Thursday, September 19, 2013

Why my picky eater eats veggies

He takes joy in harvesting cucumbers.
It's tough when you have a picky eater. You worry they will grow up with bad eating habits. They'll just eat junk food. They'll never embrace vegetables.

And it'll be all your fault!

When Brady was young, I got a lot of judgmental comments about his picky-eater-ness. I, personally, didn't push it too hard. I think I had a feeling about it.

And, thank goodness, because little did we all know he had a terrible egg allergy that meant - until age 4 - he never knew what would make him throw up or feel nauseous.

Guess I'd be picky too. But once we discovered it, the work of overcoming his caution toward food began.

To this day he remains cautious of eating new things. He doesn't like stuff all mixed together. He wants to SEE and KNOW exactly what he's eating. He may always be that way. I think what starts early can persist throughout life.

So, we don't make it a battle. We eat mostly the same things, but sometimes in different ways. We introduce new things in a structured way.

But I have to say, if I had to pick one thing, just one thing, that has made the most difference, it would be:

our garden.

Everything we grow - okra, butternut squash, cucumbers, peppers, zucchini, carrots, fresh basil - he tries because they came out of the garden. If we grow it, he'll eat it. He trusts it.

We laid in bed the other night planning what we'd grow next year, including cantaloupe. He said, "I'll bet cantaloupe we grow at home is way better than from the store, especially in our garden."

Hear that ownership? Awesome.

If you have a picky eater, consider throwing some seeds in a pot or in a little space of land next year. See what grows and how your child grows as well.

Are your children picky or open to all foods? What methods do you use to help them open up and try new things?



20 comments:

  1. I have a picky eater too, and it's not because of any allergies. He simply doesn't like veggies. As he gets older, his tastes are changing so that he'll at least eat them without gagging.
    I read once where there are people who are 'super' tasters. Green veggies in particular can taste extremely intense. I've always wondered if this wasn't what made Sweet Pea so finicky.

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    1. I think lots of kids are particular, but so are adults! My ex is certain he is a super taster and I've looked it up, it seems like a very real phenomenon. Brady has a hard time with certain textures, they just make him gag. You know, adults cook what they like, so I just don't get making kids eat a lot of something they hate.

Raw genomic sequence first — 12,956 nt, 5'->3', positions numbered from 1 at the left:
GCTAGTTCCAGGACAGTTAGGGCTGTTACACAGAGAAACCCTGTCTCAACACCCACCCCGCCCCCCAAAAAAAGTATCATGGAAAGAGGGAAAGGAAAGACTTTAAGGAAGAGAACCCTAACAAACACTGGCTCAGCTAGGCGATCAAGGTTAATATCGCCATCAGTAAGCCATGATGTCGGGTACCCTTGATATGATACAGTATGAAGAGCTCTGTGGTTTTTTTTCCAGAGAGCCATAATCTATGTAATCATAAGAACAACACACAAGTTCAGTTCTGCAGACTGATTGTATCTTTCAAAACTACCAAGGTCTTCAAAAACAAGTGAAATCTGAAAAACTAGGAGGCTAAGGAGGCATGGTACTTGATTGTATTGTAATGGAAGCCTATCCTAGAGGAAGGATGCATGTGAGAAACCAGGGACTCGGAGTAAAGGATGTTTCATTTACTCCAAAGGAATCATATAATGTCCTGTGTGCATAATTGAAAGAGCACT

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  2. My two kids were born with completely opposite taste buds. My son is picky, picky, picky. My daughter will happily try and eat just about anything. And yes, I'm parenting them the same way. Go figure!

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    1. That is so interesting, one picky, one open to everything. So much of it is their deep down personality and physiology, I think.

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  3. When our daughter was born, we made the decision that she was going to be exposed to all types of foods. We had friends who had children that would only eat hot dogs or hamburgers. So, she had the opportunity to try many different foods. She loves, and always has, most vegetables and fruits. Meats she eats very sparingly.

    Her children are also good eaters and absolutely love fruits and vegetables. For the most part they will eat just about any vegetable. Our granddaughter (5) is going through a phase of saying she doesn't like something if she hasn't tried it. But if you get her to try it, she generally likes it.

    Thanks for sharing.

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    1. I love introducing new things. He doesn't always like them, but he knows they exist. And I make a variety of the things he DOES like. My kiddo calls all meats "chicken," ha! It's the funniest thing. He likes them all, just thinks they are all chicken. Thanks for your comment, Regina :)

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  4. My older one was picky, and like your little chap, he too doesn't like things mixed together. He's become a lot more receptive to eating different foods though he does balk at the beginning every time! I totally support your way of giving it time!